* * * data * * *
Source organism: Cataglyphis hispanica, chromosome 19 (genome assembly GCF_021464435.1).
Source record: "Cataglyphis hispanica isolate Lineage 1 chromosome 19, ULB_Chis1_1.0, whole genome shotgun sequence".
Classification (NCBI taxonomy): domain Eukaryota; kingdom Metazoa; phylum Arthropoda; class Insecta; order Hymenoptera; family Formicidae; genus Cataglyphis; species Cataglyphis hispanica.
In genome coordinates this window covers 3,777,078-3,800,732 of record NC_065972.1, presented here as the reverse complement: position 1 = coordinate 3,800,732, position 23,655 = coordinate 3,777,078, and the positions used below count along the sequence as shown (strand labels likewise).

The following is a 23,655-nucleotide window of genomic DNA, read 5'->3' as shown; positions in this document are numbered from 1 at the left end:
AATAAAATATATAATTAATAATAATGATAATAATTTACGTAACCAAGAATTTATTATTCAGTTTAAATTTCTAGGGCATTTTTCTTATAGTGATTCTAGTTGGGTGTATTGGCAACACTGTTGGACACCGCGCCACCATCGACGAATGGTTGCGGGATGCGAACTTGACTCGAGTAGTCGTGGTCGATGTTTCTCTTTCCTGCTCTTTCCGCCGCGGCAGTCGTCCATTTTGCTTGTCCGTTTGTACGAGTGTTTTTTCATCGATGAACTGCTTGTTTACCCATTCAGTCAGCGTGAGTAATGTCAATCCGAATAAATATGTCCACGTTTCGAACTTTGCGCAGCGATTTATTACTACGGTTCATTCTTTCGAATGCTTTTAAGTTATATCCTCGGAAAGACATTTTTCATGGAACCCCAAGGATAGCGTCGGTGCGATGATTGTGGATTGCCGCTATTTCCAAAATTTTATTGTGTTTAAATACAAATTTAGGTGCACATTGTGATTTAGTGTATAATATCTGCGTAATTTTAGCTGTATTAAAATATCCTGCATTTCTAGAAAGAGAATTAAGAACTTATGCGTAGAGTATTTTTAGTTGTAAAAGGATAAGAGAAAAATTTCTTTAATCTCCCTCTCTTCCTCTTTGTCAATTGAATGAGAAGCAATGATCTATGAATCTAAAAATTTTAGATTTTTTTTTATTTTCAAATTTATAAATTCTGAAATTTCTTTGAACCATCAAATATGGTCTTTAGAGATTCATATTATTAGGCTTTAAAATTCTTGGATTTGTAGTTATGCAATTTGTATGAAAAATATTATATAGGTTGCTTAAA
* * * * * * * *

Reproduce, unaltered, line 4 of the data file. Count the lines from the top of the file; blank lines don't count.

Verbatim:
In genome coordinates this window covers 3,777,078-3,800,732 of record NC_065972.1, presented here as the reverse complement: position 1 = coordinate 3,800,732, position 23,655 = coordinate 3,777,078, and the positions used below count along the sequence as shown (strand labels likewise).